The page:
PayPal - is there really a sending limit?

I have been getting emails pretty regularly now from PayPal asking me to become verified.

The message claims that I am dangerously close to my initial sending (not sPending limit, I checked). The weird thing is, according to their own information, I am not even close to my limit. In fact, I have spent less than 30% of the amount.

So my question is, are these emails real? Is PayPal actually requiring me to link to a bank account?

Because, I will NOT link to a bank account. No way am I providing a bank account number to PayPal. Especially since I can provide a credit card number and use that to make my transactions.

Is anyone else getting these messages, or am I being spammed/scammed by some clever hacker out there wanting to get my bank account information?

I assume PayPal would want to dip into my bank account directly to avoid paying the credit card fee. But that’s too damn bad. I like the extra level of protection my credit card provides.

Any help or info on this would be greatly appreciated.

You should send a customer service email to Paypal, just to verify what they are telling you.
But yes, I’ve had emails when I actually approached my sending limit. Cool thing is, I just signed up for a new account and started over with a new limit.

This is exactly what I plan to do. I really do not like their heavy-handed approach to try to get my bank acct. info.

When I first joined PayPal, and for a while after I joined, I always had to go through an opt out page before I could complete my transaction. “am I sure I don’t want to link to my bank accout?”. Yes, you bastards, now leave me be!

Go directly to Do not click on a link.

Log in there and go to the main My Account page. Look at the Notification box in the sidebar. If there’s an important message for you it should be listed there.

Went to my PayPal page, and I think I understand.

They want my money. What a shock.

The choice is, give them my bank account number or sign up for the PayPal MasterCard. Makes sense… That 3% fee that they pay out to my credit card company will be theirs. I’m sure that will add up to big bucks.

Too bad. I’ll close my account and open another one until they take that loophole away. Which I’m sure they will.

Greedy bastards.

They are greedy because they put limits on how much they will subsidize your financial transactions? You do realize how absurd that sounds don’t you?

I opened a small checking account at a bank I already do business with. Because of my other balances the checking account is free regardless of its’ balance. I linked PayPal to that account. The worst that can happen is $50 to $100 gets grabbed. If I need to make a bigger purchase with a bank balance I just transfer some in.

Uhhhh, yeah. That’s why I wrote a couple of lines above that line you quoted. To wit:

See? I grasped the economics of it. Calling them “greedy bastards” wasn’t meant to be taken seriously. I guess if I don’t put a smilie face after everything that is supposed to be taken as humor, folks can’t make that leap. Sorry about that.

:rolleyes: :smiley:

This is also a good idea and one worth considering, I guess. I wouldn’t even mind getting their credit card if they weren’t so pushy about it. And they are also being a bit obtuse about the reasoning. I honestly feel that getting messages warning me of hitting my limit are a bit extreme at this point, given that I’m so far away the only possible thing I could do to hit it would be to buy a car.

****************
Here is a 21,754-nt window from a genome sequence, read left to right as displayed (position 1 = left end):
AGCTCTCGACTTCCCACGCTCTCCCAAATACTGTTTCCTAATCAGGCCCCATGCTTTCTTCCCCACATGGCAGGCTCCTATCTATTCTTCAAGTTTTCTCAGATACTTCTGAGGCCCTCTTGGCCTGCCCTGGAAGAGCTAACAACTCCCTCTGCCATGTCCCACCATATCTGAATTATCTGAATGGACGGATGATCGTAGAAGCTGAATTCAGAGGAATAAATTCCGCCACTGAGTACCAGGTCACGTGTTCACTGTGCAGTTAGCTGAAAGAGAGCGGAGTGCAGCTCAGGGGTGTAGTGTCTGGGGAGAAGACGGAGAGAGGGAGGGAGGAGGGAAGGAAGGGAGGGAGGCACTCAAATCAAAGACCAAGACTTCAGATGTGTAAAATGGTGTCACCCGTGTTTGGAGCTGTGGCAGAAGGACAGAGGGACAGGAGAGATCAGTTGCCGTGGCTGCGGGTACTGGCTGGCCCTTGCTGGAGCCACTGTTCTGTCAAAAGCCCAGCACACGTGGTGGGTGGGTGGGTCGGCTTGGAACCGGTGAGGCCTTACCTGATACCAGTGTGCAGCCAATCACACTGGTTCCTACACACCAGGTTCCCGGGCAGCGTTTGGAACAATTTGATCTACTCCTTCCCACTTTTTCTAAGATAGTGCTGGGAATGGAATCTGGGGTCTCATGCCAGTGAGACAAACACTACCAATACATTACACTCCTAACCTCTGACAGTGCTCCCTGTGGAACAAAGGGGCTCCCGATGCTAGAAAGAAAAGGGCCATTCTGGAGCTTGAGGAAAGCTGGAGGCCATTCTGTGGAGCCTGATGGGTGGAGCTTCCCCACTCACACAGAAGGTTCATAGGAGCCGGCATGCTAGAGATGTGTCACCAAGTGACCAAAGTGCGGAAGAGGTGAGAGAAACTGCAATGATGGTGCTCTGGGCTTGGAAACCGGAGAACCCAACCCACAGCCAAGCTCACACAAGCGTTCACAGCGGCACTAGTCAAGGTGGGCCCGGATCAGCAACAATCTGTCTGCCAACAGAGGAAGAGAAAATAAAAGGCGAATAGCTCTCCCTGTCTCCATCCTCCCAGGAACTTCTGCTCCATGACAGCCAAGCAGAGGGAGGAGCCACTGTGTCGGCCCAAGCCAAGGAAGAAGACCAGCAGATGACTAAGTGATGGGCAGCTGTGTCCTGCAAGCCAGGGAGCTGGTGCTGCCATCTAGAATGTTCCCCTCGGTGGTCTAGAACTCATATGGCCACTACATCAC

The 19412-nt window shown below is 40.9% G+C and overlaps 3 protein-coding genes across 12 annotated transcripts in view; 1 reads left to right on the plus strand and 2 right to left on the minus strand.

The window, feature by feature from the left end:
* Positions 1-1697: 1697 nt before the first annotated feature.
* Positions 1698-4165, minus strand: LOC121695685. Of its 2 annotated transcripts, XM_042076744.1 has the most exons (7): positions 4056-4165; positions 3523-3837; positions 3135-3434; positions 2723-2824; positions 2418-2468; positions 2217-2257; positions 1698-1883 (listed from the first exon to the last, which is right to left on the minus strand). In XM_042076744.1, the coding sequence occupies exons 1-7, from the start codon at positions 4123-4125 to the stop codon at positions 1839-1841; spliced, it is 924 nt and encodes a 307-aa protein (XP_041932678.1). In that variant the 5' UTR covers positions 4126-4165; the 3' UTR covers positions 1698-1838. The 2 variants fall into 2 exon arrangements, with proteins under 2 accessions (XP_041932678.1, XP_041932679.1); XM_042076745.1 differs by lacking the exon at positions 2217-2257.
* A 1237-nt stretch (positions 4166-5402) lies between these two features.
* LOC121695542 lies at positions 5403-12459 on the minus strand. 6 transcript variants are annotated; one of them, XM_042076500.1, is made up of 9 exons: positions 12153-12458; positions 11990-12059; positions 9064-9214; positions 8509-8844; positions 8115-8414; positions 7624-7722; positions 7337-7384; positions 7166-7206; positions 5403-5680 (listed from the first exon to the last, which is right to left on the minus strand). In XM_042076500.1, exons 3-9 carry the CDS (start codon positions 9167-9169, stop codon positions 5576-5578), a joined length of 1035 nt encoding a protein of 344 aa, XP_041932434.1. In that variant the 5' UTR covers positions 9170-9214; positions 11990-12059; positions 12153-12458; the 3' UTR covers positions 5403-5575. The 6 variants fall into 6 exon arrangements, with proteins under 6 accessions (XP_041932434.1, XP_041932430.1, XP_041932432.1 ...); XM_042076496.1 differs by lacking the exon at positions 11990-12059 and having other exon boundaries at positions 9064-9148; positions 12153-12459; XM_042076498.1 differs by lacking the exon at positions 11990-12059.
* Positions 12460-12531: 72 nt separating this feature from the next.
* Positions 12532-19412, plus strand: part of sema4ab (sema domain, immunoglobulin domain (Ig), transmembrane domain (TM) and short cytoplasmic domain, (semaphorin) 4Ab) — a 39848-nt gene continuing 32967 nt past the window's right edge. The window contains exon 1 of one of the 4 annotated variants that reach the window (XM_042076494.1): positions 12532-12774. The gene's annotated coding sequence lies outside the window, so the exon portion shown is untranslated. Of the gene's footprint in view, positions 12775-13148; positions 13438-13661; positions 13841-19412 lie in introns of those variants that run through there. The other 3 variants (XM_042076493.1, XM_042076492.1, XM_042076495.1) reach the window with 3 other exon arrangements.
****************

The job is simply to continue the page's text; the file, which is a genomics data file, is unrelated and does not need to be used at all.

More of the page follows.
If paypal would come right out and say “we are changing our policy as of Date X as to how you will be required to use PayPal for your on-line and other transactions. You can either provide us with a bank account number, or you can apply for and use our MasterCard cretic card. These are the only two options, as we are removing third party credit cards as a payment option.”. That’s pretty simple, and they don’t even need to get into the “we are a money-grubbing corporation, and we must increase shareholder value. So, your 3% free ride is over”. :smiley: (just in case)

That is not only reasonable, it’s honest. The truth is, they can do what they want. As far as I know, eBay owns PayPal (or they are spun off of eBay), but they are the only third party payment method permitted on eBay. Some people still accept checks and credit cards, but almost everyone accepts PayPal, and many sellers ONLY accept PayPal. So they have quite a market there. It is a flat out monopoly, actually. (any legal minds out there know if this can be considered a monopoly if they don’t permit other companies to compete with PayPal as a payment option? )

If I were to start BuddyPay, and charge a 2.5% transaction fee, or better yet, a 2% fee, I’ll bet quite a few sellers would switch. For a buyer, it really doesn’t matter, because the seller has to manage that cost. (I know it can get passed to the buyer, but that’s not always going to happen on an auction… Especially for a small ticket item).
Thanks all for the replies.

SFP, President and CEO, BuddyPay

To clarify, the situation is that Ebay are perfectly happy to allow transactions to be settled by credit card, checks, or cash on collection, but, if a buyer wants to pay by Paypal, the seller cannot refuse to accept a Paypal payment. Sometimes listings can be seen which state “No Paypal, cash on collection only”. Such listings are in direct violation of Ebay regs. It is, however, permissible to state " Payment by cash on collection preferred".

I have an Ebay shop, and personally I find it a real hassle when people want to pay by any other method than by Paypal. That said, if you are selling a single high value item, I fully understand why you would want to bypass Paypal.

Right, because taking your humorless post at face value is the reader’s fault :dubious: The question wasn’t whether or not you understood why they impose such restrictions, or the economics of such a decision, but rather your latter characterization of their motives. Don’t get all butthurt cause you intended to make a joke that was not written or framed to be understood in that way.

That’s not even considering the fact that your question is easily answered via google. Not sure why you bothered to post other than to find workarounds to a pretty reasonable policy.

Sure… either that, or I forgot an emoticon that everyone but you was smart enough to figure out. Sorry about that. I never blamed the reader. I simply pointed out that you didn’t figure it out. Maybe you are just :o. (that is the “embarrassed” emoticon, just in case you didn’t know)